History Suggests Big Change is Coming

When anyone analyzes American politics in 2021, a pervasive assumption nearly always colors their thinking: that gridlock and polarization have cemented the parties into a stalemate from which neither can escape. This is a structural problem with no easy solutions. But what if that isn’t true?

There’s another way to look at this moment— one that suggests Donald Trump presided over an ideological era that has run its course. If this seems farfetched based politics as they happen moment by moment, and especially following the near-existential events surrounding the election of 2020, it seems less so if we look at the past 90 years of American history. That span was marked by two epochs, one liberal and one conservative. In perfect symmetry, the liberal era dawned in 1932 marked by new ideas and large scale change that eventually lost steam, only to be replaced by a conservative era that followed the same pattern, starting in 1980. The contours of each mirror the other, and suggest at least the possibility that we have entered a new era.

Both rose from the ashes of exhausted and defeated eras in which policy prescriptions had run out or become ineffective. They were replaced by ideas that had been popular among the opposition party for decades but considered fringe, but which, in a short time, became new orthodoxies that endured throughout the period. They followed predictable patterns marked by initial ideological vigor and optimism that culminated mid-era in large policy wins, followed by a slow decline. And, even when the opposition party won the presidency, the available policies did not deviate far from the era’s philosophical center (a view characterized by the metaphor of the “Overton window,” discussed below).

The details of course differ. The fear of communism and the Soviet Union that marked the liberal era had no analogue in the conservative. The focus on socio-religious issues that marked the conservative era had no analogue in the liberal. Yet the larger patterns were remarkably similar. In the table below, the liberal era is shaded blue, the conservative red; the ruling and opposition trends chart the ways the parties behaved if they were in or out of power.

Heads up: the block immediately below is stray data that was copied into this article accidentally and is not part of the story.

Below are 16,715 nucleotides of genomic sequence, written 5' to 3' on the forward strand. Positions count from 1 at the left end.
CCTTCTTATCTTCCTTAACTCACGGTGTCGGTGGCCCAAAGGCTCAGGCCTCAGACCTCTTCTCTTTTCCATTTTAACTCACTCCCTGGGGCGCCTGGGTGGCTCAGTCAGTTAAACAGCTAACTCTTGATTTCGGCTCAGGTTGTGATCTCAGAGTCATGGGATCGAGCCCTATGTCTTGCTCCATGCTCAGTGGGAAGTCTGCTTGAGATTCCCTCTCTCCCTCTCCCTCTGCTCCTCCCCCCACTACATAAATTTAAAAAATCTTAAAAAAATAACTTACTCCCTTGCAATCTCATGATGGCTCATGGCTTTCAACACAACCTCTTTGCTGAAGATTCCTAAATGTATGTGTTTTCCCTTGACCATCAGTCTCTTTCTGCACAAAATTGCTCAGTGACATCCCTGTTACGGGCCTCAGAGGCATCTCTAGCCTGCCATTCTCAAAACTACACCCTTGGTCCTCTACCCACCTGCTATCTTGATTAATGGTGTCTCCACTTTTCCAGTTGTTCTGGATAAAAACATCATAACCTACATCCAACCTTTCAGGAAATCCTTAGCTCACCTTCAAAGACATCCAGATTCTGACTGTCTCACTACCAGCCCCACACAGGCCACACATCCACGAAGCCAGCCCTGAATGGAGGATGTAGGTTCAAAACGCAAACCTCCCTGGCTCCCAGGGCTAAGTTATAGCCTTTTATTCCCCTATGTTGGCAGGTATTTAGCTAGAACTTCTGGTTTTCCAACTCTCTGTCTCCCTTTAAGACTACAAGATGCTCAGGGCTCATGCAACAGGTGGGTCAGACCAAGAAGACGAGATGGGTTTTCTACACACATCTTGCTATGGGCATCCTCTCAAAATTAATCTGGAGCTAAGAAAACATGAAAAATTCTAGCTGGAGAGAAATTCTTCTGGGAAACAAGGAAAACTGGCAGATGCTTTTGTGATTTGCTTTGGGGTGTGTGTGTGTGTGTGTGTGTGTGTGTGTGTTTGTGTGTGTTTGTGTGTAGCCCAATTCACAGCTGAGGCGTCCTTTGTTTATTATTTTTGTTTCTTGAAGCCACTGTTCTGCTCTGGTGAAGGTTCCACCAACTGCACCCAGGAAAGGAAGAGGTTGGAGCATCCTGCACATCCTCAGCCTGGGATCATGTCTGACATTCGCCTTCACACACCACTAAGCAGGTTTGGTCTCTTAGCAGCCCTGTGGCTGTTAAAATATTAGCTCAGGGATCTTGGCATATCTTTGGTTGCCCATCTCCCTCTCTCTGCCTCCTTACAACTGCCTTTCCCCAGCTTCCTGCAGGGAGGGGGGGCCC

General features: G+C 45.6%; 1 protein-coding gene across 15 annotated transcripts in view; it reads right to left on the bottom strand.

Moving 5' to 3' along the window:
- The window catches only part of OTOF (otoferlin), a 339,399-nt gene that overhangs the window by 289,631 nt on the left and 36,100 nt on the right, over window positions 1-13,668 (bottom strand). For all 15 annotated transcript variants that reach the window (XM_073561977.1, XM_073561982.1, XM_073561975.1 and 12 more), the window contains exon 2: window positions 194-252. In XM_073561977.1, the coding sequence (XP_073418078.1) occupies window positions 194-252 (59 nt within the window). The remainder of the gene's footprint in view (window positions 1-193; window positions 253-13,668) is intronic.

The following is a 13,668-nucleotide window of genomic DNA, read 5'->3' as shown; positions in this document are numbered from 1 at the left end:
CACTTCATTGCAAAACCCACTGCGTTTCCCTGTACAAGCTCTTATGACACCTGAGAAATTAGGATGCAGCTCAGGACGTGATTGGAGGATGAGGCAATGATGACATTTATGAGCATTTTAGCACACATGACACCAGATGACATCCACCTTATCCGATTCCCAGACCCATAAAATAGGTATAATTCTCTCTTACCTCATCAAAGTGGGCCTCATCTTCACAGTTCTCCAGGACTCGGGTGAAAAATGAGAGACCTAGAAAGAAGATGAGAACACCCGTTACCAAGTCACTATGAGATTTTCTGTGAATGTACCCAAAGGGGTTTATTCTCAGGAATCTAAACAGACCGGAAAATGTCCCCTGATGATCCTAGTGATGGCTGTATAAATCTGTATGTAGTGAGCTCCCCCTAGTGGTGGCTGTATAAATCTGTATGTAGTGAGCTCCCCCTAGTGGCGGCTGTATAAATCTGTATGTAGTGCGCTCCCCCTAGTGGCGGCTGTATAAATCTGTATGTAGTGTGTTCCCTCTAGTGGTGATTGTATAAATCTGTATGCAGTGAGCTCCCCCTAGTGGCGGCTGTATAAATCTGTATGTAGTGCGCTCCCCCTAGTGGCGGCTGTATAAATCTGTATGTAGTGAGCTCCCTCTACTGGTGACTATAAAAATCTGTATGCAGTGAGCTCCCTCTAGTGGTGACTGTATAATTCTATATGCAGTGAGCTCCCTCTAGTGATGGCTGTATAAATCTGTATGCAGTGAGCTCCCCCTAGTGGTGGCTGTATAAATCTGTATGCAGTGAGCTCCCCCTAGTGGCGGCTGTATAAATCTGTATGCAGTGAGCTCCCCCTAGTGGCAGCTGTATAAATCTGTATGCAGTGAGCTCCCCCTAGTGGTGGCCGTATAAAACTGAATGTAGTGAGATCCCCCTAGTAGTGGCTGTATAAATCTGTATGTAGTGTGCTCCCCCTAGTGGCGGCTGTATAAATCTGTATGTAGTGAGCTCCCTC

Contours of the Eras

Following the free market excesses of the Roaring 20s, FDR inherited a country ready for large-scale government intervention. Throughout his and Truman’s administrations, the New Deal remade American society, and the values of equality prevailed over individual liberty. This continued into the 1960s, when JFK and LBJ not only made gains in civil rights, but solidified government-sponsored safety net programs begun under FDR. Once the left had achieved these sweeping changes, they began pushing for programs that were unpopular, and Nixon, which governing within the liberal orthodoxy, began to plant seeds for the future conservative era. Carter’s administration actually began rolling them back.

Meanwhile, when the liberal era began, Republicans fell into chaos and couldn’t decide whether to proceed by trying to co-opt some of Roosevelt’s messages or by opposing him at every turn. (Not that it mattered much; by 1934 Democrats had a supermajority in both chambers of Congress.) The opposition began to gain strength by the 1960s and the GOP developed a contested blueprint for the future in the failed Goldwater campaign. Nixon governed largely within the liberal consensus, but conservatives continued to gain power, normalizing Goldwater’s seemingly extreme positions. Reagan picked those up and nearly won in ’76 and rode them to victory four years later.

The conservative era followed similar contours. Reagan unleashed an anti-union, pro-market, low-tax era that upended thinking of the liberal era. It reversed the focus on equality and emphasized personal liberty. This thinking dominated American politics through the 2000s. Clinton, like Eisenhower during the progressive era, “triangulated” throughout his administration, adopting conservative positions on welfare, crime, the environment, and big business, solidifying them as legitimate. Much as LBJ completed his era’s biggest goals in the ’60s, George W. Bush managed to finally achieve the deregulation and low taxes Reagan initiated. Finally, Trump, whose approval never reached 50%, presided over the least-popular government in the polling era.